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Rachel Khoo's no knead cheese and onion loaf

There’s no better therapy than a bit of homemade bread making. But if you’re not in the mood to build and nurture a homemade starter but want to dabble in a little loaf making, a soda bread is your go to.

  • Preparation Time15 mins
  • Cooking Time45 mins
  • Serves1
  • DifficultyEasy

For the bread

300g carrots, parsnips or beetroot
50g fried onions
200g grated cheese
100ml buttermilk or yoghurt with 1 tbsp lemon juice
200g flour
200g wholemeal flour
1/2 tsp salt
4 tsp baking powder

For the tapenade

20 green olives, pitted
1 clove of garlic
1 anchovy fillet

Equipment

Baking tray
Baking paper
Grater
Pestle and mortar or food processor
Large bowl

Instructions 

Preheat oven to 180c fan. Peel and finely grate the carrots. Add to a bowl with the buttermilk, grated cheese and fried onion. Whisk the remaining ingredients together and make a well. Add wet ingredients and combine with your hands. Dust the surface with a little extra flour, add the dough and squash into a ball and place on to a lined baking tray. Using a knife or pastry scraper, make a criss cross in the top of the loaf about 2 cm deep.  Bake 35-45 minutes or until the bread when tapped on the back sounds hollow.

Alternatively you can divide the dough into 10 tennis sized balls and bake as buns for about 20-30 minutes or until the rolls when tapped on the back sound hollow.

To make the tapenade, crush the olives, garlic and anchovy to a rough paste (tapenade) using a mortar and pestle or an electric blender.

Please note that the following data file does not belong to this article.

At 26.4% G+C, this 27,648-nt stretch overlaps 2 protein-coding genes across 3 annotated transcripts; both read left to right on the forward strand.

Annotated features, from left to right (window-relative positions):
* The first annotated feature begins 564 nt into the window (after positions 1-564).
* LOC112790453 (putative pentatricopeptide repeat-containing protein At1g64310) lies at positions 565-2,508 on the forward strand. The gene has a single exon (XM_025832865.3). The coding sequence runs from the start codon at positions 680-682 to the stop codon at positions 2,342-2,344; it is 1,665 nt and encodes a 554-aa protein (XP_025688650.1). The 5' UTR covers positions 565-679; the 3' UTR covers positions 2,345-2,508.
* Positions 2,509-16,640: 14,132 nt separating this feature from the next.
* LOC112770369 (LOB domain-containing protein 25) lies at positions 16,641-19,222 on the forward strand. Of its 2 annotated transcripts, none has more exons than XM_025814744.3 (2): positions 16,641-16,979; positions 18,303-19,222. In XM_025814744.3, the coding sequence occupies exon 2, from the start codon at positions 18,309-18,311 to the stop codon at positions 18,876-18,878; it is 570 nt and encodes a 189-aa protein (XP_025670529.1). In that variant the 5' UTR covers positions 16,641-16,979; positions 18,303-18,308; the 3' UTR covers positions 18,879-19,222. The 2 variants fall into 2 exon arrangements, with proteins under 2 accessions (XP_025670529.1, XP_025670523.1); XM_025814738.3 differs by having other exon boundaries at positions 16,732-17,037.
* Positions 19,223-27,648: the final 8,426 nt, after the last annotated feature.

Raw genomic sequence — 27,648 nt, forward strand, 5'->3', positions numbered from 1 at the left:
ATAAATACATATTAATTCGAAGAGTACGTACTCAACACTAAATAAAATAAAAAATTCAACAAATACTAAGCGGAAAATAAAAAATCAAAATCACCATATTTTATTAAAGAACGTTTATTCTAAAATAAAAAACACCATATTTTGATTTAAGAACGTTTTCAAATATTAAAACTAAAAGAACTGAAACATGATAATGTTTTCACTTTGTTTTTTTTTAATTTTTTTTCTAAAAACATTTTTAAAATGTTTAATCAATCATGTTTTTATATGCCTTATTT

Serve the soda bread warm from the oven with the tapenade on the side.

Tips 

  1. I like the mix of wholemealand white flour here, but if you don’t have one or the other just make up the quantity in what you have available. 
  2. I like a firm mature cheese for this recipe, try a cheddar, gruyère, comté. 
  3. When it comes to soda bread, there’s no need for a long prove,the baking soda will react to the acidity in the buttermilk which will give you the rise you are after. 
  4. When it comes to kneading, you aren't looking to develop the gluten in a soda bread, that would  give  a  tougher  result,  think  of  it  more  as  a  very  wholesome  crumbly  cake  and handle it lightly, it goes excellently with everything from smoked salmon, to dunking in savoury soups or stews. 
  5. Scatter a few rolled oats or sprinkle a few seeds over the top before baking if it takes your fancy. 
  6. Baking powder is a dry chemical leavening agent, a mixture of a carbonate or bicarbonate and  a  weak  acid.  The  base  and  acid  are  prevented  from  reacting  prematurely  by  the inclusion of a buffer such as cornstarch. I used this instead because I didn’t have bicarbonate of soda. If you have bicarbonate of soda use 2 tsp instead of 4 tsp of baking powder.
  7. If you can’t get hold of it, you can substitute it for a 50 50 ratio of yoghurt to whole milk, or substitute it for yoghurt with a tbsp of lemon juice. The acidity is what you are after to activate your baking agent.